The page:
The overall aim of the research was to challenge the dominating discourse about everyday incivility and its links with rising levels of fear of crime (the study was carried out the time when Tony Blair and other high-profile politicians declared all out war on anti-social behaviour). In their words, they wanted to test the “belief that disorder threatens social civility more widely, chipping away at public life in the street, shrinking defensible spaces and progressively eliminating the vigilant guardianship of watchful eyes.”

Their analysis showed that people are most likely to exhibit outrage or sanction incivility when they experience it themselves, particularly when they feel ‘disrespected’ or humiliated. Meanwhile, they are much less likely to respond when they are onlookers witnessing an act of incivility on someone else.  The ‘blase’ responses were the most common overall – people either doing nothing or averting their attention away from the incidents but not actually taking action to remove themselves (confirming the findings of my headphone experiment in the London Underground). But overall fear in the shape of ‘withdrawal’ (people taking active steps to avoid the experiences of incivility) fared badly, leading them to conclude that it is just “one outcome of a broader array.” They therefore challenge what they call the “fear paradigm” calling for a more “comprehensive approach that maps a range of emotions and behavioural responses and interrogates how these might coalesce with the full spectrum of uncivil acts from minor transgression of the normative order through to more serious crimes.”

In the final sections of the paper the authors pose an important question. They ask whether, contrary to the expressed concerns about passive citizens who let others get away with incivility, intervention (particularly of the outraged kind) is in fact desirable. Couldn’t it counterproductively “lead to a spiral of increasing distrust, misunderstanding and violence between parties” putting individuals at risk, and in this way increase perception of disorder? Isn’t in fact the management of anger desirable and more conducive to healthy and orderly social life?

On the final lap of my experiment I decided to test the validity of their conclusion by means of a second experiment: I would tap the next commuting music lover on the shoulder and politely ask him or her to please turn down their music. She seemed confused and unbelieving at first, but soon she turned very angry. My response in turn was fear which could have quickly turned into withdrawal.

 But contrary to what the researchers in Melbourne found, this was not the case for my fellow travellers. The carriage was soon transformed. Three fellow travellers, including a very young girl and an elderly man, came swiftly to my defence. Ultimately my music lover was subdued and embarrassed.

It seems that the episode added yet another dimension to the dynamics of civility in our collective lives: the influence of shared adversity.


[1] Emotional and behaviouyal responses to everyday incivility: challenging the fear/ avoidance paradigm , Phillips T and Smith P, Journal of Sociology, Volume 40(4)

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Girl Trouble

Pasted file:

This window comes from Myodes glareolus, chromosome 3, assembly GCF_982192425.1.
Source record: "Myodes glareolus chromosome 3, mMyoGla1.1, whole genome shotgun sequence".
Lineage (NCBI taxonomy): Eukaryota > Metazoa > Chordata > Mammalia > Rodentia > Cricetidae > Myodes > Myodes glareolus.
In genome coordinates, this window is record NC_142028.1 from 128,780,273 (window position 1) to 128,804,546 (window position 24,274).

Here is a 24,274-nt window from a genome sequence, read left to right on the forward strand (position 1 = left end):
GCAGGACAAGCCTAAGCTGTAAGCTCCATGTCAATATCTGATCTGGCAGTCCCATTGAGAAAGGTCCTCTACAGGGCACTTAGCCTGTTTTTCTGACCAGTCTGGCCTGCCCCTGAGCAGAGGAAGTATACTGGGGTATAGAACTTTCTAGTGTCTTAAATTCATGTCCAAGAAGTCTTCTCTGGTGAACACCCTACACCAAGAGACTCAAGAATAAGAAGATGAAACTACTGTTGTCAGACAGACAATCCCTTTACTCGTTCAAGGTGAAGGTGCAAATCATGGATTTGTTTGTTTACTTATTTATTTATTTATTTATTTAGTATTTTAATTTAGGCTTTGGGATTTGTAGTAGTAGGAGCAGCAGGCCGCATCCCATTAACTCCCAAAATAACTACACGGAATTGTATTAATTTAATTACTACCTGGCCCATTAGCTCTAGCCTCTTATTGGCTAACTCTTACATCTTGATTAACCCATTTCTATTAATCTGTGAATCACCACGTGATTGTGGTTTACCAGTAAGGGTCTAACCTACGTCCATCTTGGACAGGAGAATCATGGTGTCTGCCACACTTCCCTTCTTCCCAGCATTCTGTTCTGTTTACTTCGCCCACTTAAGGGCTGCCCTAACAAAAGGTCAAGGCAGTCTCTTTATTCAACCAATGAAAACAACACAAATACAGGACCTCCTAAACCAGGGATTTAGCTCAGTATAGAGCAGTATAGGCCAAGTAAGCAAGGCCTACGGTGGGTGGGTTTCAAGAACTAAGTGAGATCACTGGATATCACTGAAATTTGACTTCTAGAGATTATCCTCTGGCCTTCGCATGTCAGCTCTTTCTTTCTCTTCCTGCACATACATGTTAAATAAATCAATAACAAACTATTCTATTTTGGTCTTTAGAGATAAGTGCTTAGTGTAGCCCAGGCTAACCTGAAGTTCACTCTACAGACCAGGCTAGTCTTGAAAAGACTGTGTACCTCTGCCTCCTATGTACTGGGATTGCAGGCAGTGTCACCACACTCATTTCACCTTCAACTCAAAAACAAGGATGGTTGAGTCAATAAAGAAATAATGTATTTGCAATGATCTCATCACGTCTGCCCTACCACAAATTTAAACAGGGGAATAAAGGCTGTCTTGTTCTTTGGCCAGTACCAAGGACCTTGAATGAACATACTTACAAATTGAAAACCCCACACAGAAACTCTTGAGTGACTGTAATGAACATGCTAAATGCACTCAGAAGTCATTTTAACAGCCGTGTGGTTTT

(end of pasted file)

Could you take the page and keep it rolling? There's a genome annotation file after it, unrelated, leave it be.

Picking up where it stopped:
Google incivility and you soon come across a portrait of a young girl sitting on the curb of a High Street, her mini skirt ridding up her thighs, her head in her hands, her friends nowhere to be seen. In the words of one the taxi driver: “The girls are worse than the blokes. The guys might scrap with each other; but the girls become loud and abusive”.

And it’s not just the High Street on a Saturday night. In Queen’s Market in Newham a stall holder explains that the apparent civility which dominates that day’s business is symptomatic of the fact that “the girls don’t like the smell of the butchers, so thankfully they hang out in the shopping centres up the road”. Later, a senior official in charge of safety at Newham Council tells us that local anti-social behaviour officials map where girls hang out in a bid to pre-empt problems.  Whether it’s shopkeepers or policymakers, the emerging consensus is that where the girls go, trouble soon follows. The prevailing attitude is that while the young men on the town “become morons”, the girls “become scary”.

So is this concern with young girls justified or is it simply symptomatic of entrenched attitudes which have yet to catch up with the lives and attitudes of young women brought up in an age where the equality of the sexes is simply taken for granted?

Looking at the evidence, there are undoubtedly differences and challenges. In 2004 a study found that binge drinking among young girls had overtaken rates among boys – with a third of 15-16 year-old girls admitting to at least one binge drinking experience within the last month compared with a quarter of boys.[i]  The attitudes of young girl towards sex can also be troublesome: in 2006 a survey of young girls found that half would consider being a glamour model, for example. Steeply rising levels of STDs among younger girls make promiscuity a significant public health concern. Natasha Walter, a feminist author who has written widely about changing the realities of girlhood in the UK, recently claimed that for young women “empowerment is only about being as raunchy as the men.”[ii]